Up, and to the office, where we sat all the morning, and here among other things come Captain Cocke, and I did get him to sign me a note for the 100l. to pay for the plate he do present me with, which I am very glad of. At noon home to dinner, where was Balty come, who is well again, and the most recovered in his countenance that ever I did see. Here dined with me also Mrs. Batters, poor woman! now left a sad widow by the drowning of her husband the other day. I pity her, and will do her what kindness I can; yet I observe something of ill-nature in myself more than should be, that I am colder towards her in my charity than I should be to one so painful as he and she have been and full of kindness to their power to my wife and I. After dinner out with Balty, setting him down at the Maypole in the Strand, and then I to my Lord Bellasses, and there spoke with Mr. Moone about some business, and so away home to my business at the office, and then home to supper and to bed, after having finished the putting of little papers upon my books to be numbered hereafter.
Up, and very well again of my pain in my back, it having been nothing but cold. By coach to White Hall, seeing many smokes of the fire by the way yet, and took up into the coach with me a country gentleman, who asked me room to go with me, it being dirty — one come out of the North to see his son, after the burning his house: a merchant. Here endeavoured to wait on the Duke of York, but he would not stay from the Parliament. So I to Westminster Hall, and there met my good friend Mr. Evelyn, and walked with him a good while, lamenting our condition for want of good council, and the King’s minding of his business and servants. I out to the Bell Taverne, and thither comes Doll to me, and yo did tocar la cosa of her as I pleased; and after an hour’s stay, away and staid in Westminster Hall till the rising of the house, having told Mr. Evelyn, and he several others, of my Gazette which I had about me that mentioned in April last a plot for which several were condemned of treason at the Old Bayly for many things, and among others for a design of burning the city on the 3rd of September. The house sat till three o’clock, and then up: and I home with Sir Stephen Fox to his house to dinner, and the Cofferer with us. There I find Sir S. Fox’s lady, a fine woman, and seven the prettiest children of theirs that ever I knew almost. A very genteel dinner, and in great state and fashion, and excellent discourse; and nothing like an old experienced man and a courtier, and such is the Cofferer Ashburnham. The House have been mighty hot to-day against the Paper Bill, showing all manner of averseness to give the King money; which these courtiers do take mighty notice of, and look upon the others as bad rebells as ever the last were. But the courtiers did carry it against those men upon a division of the House, a great many, that it should be committed; and so it was: which they reckon good news. After dinner we three to the Excise Office, and there had long discourse about our monies, but nothing to satisfaction, that is, to shew any way of shortening the time which our tallies take up before they become payable, which is now full two years, which is 20 per, cent. for all the King’s money for interest, and the great disservice of his Majesty otherwise. Thence in the evening round by coach home, where I find Foundes his present, of a fair pair of candlesticks, and half a dozen of plates come, which cost him full 50l., and is a very good present. And here I met with, sealed up, from Sir H. Cholmly, the lampoone, or the Mocke-Advice to a Paynter, abusing the Duke of York and my Lord Sandwich, Pen, and every body, and the King himself, in all the matters of the navy and warr. I am sorry for my Lord Sandwich’s having so great a part in it. Then to supper and musique, and to bed.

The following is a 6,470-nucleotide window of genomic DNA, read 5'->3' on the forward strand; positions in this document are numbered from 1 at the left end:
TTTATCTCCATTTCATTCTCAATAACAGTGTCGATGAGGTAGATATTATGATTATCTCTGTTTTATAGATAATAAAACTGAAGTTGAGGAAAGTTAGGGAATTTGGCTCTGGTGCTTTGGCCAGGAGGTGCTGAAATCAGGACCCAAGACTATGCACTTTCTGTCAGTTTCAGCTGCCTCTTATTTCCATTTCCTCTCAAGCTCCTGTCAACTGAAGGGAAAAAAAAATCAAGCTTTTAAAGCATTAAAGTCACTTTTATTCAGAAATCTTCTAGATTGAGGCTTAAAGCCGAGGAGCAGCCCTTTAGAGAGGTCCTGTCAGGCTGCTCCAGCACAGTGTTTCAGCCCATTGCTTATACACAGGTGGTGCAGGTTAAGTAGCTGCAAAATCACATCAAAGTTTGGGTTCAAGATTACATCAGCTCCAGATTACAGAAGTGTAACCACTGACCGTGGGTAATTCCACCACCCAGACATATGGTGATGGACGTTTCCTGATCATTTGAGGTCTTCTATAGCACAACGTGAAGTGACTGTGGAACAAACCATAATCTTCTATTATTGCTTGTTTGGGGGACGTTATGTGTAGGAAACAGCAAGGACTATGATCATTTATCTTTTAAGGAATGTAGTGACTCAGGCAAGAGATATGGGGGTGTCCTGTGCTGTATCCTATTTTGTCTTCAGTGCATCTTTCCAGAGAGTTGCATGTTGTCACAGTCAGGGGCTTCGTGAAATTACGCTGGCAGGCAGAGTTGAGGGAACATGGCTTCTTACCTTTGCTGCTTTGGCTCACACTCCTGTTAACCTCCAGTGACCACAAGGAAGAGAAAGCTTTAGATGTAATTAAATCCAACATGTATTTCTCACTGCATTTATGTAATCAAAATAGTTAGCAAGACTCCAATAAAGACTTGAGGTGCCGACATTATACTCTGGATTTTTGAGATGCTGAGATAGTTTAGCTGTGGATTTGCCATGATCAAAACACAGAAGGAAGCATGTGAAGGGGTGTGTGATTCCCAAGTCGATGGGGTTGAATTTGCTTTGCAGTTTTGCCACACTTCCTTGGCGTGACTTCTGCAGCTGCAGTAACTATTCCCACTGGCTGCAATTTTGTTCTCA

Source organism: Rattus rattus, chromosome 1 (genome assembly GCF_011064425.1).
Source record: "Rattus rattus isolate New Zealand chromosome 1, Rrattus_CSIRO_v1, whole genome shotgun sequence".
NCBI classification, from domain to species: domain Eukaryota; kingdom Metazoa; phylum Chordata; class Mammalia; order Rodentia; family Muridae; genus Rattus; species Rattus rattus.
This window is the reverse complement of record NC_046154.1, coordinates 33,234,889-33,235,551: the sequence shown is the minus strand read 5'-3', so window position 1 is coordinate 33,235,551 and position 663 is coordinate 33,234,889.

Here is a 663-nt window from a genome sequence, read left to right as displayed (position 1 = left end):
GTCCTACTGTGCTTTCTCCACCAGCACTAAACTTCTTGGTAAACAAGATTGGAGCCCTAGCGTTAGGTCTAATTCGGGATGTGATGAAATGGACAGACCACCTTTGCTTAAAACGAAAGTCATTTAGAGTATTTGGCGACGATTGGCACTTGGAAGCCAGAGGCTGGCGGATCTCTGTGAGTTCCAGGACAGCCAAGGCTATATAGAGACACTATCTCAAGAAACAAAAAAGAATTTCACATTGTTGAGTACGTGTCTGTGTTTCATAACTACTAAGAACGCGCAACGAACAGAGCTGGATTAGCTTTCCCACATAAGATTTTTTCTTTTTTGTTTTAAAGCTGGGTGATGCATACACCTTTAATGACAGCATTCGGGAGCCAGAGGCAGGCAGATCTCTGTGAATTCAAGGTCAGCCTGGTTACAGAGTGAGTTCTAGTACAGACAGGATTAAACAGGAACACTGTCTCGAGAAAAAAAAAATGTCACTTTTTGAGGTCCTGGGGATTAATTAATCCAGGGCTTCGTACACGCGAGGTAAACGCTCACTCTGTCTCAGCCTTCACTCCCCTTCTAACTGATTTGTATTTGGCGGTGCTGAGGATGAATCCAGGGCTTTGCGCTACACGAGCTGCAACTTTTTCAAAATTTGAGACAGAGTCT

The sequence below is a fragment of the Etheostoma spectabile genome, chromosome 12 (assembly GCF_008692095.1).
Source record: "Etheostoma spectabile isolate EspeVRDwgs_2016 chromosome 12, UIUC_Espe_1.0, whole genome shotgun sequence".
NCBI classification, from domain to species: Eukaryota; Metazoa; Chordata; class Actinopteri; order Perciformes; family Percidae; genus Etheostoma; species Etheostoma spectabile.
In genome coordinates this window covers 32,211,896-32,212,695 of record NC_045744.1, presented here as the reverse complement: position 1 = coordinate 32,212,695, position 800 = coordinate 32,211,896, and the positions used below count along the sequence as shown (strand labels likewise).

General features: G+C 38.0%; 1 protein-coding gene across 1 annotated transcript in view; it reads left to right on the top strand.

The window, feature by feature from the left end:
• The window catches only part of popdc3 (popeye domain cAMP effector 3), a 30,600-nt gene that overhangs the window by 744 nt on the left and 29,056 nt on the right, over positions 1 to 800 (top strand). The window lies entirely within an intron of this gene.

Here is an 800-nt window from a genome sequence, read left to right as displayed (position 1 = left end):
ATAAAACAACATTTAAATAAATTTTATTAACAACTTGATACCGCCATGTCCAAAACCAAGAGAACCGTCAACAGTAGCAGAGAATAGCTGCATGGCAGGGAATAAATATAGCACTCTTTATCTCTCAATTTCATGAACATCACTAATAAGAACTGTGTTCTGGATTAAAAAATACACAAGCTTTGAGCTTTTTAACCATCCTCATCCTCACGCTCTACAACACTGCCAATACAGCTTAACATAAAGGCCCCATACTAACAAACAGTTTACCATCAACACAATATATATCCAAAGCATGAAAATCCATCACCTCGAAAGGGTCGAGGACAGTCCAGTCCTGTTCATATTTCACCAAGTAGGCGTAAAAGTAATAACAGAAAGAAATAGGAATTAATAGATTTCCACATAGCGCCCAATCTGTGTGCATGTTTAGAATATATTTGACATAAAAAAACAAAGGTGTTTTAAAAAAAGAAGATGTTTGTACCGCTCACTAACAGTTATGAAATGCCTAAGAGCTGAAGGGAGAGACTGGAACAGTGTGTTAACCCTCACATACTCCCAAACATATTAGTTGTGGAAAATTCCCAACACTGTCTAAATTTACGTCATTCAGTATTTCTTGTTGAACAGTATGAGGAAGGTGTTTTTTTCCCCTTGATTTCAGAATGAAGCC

A new videohaiku. It’s silent, in part because I was blasting music when I shot the footage, waiting for a train to clear our crossing. Had no idea the footage would be so hypnotic. This is less than half the total length of the train, by the way. Every car loaded high with bituminous coal, heading east.
Up, and to the office, where we sat all the morning. At noon dined at home. After dinner presently to my office, and there late and then home to even my Journall and accounts, and then to supper much eased in mind, and last night’s good news, which is more and more confirmed with particulars to very good purpose, and so to bed.
ice all morning
in my mind
last night’s particulars
Let me paste in the text, with the first line of each haiku linking to the original post here at Via Negativa where I wrote about where it was shot and what might’ve prompted it. I’ll post some concluding thoughts below.
Today I watched the whole sequence together for the first time, three weeks after finishing the last video and returning to the U.S., and I have to admit I’m kind of pleased with it — which isn’t my usual reaction to things I’ve made. I think I can detect a gradual improvement in both my haiku writing and my video editing over the course of the year, though I think there’s more continuity than not. I still think single-shot videos work best for haiku, freeing the viewer to give these super-brief texts their full (if not undivided) attention. For that reason, out of this sequence I think “poetry festival”, “skyline” and “moon at the station” are the most successful, though with a video like “peace garden”, I wouldn’t not want the extra shots at the beginning, which help establish context and also introduce additional found text. “Guard dog” does this perhaps even better. Other videos where I took advantage of additional text in the shots include “London after Blake”, “hunting mushrooms”, “churchyard labyrinth” (that cross read as an X, as in Xmas). In “back alleys” and “this slower autumn”, graffiti lend a calligraphic touch, and could be seen as tongue-in-cheek allusions to traditional haiga.
The plethora of texts within the environment is one interesting aspect of making videohaiku, or any sort of videopoetry, in urban locations. Then there’s the ability to connect to great artists or writers who may have lived or worked nearby — not generally as easy a thing to do in the backwoods. So for example the Keats and Blake references set in parts of London where they’d actually spent time.